For cases, we obtained the date of diagnosis and clinical characteristics from medical records. The MCIS collected data from case and control mothers on reproductive history and potential confounders through a self-administered questionnaire. For ITMI control mothers, reproductive history, mother’s and child’s date of birth and mother’s history of RA and SLE were obtained from electronic medical records (EMR).

Genotyping

Cases were genotyped for a panel of 2360 SNPs in the MHC region using the combined MHC Exon-Centric and Mapping panels from Illumina. Full genome profiling of MCIS controls and children was conducted using the Illumina 660K SNP array or the Illumina ImmunoChip. QA/QC criteria were applied to all genotype data resulting in the exclusion of SNPs that were genotyped in <80% of samples and/or had a minor allele frequency (MAF) < 1%. All genotyping of MCIS participants was performed at UC Berkeley. Whole-genome sequencing (WGS) data were available for ITMI control mother−child duos. ITMI WGS and QA/QC methods have been previously described [49]. For the Molecular Study of Preterm Birth samples WGS, assembly and variant calling were performed by Complete Genomics (CG) (Mountain View, CA) using Complete Genomics’ Assembly Pipeline versions 2.0.0–2.03. The 1000 Days of Life Study samples were sequenced by Illumina (San Diego, CA) with the Illumina Whole Genome Sequencing Service Informatics Pipeline version 2.01–02. In addition, we excluded SNPs that were genotyped in <90% of samples and/or had an MAF < 1%. We verified familial relationships for all mother−child duos.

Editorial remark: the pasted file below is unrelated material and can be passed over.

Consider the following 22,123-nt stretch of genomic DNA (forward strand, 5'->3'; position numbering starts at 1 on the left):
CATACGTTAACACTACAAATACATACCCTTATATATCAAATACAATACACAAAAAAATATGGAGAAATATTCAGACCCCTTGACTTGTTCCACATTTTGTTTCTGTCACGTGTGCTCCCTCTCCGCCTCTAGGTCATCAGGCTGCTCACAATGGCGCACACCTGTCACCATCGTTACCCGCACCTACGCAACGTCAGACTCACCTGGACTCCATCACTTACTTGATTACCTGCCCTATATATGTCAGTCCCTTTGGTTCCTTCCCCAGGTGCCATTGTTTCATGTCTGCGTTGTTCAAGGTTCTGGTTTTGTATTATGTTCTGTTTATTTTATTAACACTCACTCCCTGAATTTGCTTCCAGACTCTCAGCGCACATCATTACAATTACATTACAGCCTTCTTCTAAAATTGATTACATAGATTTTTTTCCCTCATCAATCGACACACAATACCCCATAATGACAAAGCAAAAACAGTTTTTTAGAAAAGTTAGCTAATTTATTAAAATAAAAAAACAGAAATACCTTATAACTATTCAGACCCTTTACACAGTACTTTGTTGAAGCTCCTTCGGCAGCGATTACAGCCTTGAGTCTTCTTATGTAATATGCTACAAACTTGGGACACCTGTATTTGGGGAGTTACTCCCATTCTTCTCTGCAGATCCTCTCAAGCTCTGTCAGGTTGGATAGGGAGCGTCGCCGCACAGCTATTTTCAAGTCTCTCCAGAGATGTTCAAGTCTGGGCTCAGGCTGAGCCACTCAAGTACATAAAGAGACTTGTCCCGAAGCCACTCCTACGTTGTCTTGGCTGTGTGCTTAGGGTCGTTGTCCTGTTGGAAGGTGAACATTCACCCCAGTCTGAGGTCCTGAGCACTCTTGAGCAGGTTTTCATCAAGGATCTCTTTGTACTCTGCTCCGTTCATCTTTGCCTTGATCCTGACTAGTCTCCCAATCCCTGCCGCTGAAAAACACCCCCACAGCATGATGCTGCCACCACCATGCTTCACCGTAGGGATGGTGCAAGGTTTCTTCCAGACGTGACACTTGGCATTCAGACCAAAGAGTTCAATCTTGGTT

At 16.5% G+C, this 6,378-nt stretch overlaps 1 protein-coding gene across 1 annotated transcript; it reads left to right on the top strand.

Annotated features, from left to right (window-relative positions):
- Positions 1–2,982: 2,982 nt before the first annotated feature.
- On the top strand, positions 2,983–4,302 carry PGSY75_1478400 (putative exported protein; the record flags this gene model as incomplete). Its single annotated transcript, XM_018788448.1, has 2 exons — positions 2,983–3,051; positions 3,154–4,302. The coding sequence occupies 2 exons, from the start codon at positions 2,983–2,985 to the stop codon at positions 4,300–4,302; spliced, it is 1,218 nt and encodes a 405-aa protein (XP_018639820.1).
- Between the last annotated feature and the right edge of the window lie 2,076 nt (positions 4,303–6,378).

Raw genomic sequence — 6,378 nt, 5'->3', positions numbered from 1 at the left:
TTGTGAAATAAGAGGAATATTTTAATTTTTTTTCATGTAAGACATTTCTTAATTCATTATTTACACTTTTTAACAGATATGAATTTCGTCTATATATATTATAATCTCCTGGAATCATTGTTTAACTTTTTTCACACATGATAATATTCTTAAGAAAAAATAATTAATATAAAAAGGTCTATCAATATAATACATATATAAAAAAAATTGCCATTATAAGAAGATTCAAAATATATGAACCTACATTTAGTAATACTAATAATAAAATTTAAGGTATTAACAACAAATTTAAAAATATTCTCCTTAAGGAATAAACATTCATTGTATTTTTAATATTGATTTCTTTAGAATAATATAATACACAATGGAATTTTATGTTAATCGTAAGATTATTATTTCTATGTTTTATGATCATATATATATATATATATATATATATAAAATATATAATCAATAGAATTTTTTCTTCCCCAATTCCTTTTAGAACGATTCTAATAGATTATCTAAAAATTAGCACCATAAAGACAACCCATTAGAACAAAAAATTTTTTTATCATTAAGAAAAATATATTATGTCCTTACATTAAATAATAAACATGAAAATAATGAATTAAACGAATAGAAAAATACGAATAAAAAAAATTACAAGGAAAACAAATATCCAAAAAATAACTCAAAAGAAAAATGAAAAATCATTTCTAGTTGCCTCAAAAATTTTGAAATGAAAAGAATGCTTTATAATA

HLA allele imputation

We used SNP2HLA [50] to impute HLA alleles using post-QA/QC genotype and WGS data. After imputation, we excluded variants with a low measure of imputation accuracy (r2 < 0.3). As an additional QC measure of imputation quality, we compared imputation results at the allelic level to typed two-field DRB1 data available for a subset of MCIS participants (n = 2136) using the method described by Raychaudhuri et al. [51]. The imputation procedure correctly called 93.1% of alleles. Using a chi-square test and a significance threshold of α = 0.05, we compared allele accuracy by platform. We did not find statistically significant differences by platform for the DRB1 alleles investigated (p = 0.19). The process of imputation and QA/QC steps resulted in different sample sizes available at each of the seven classical HLA loci (HLA-A, B, C, DPB1, DQA1, DQB1, and DRB1) at two-field resolution. We took a complete case approach in order to facilitate the interpretation of results.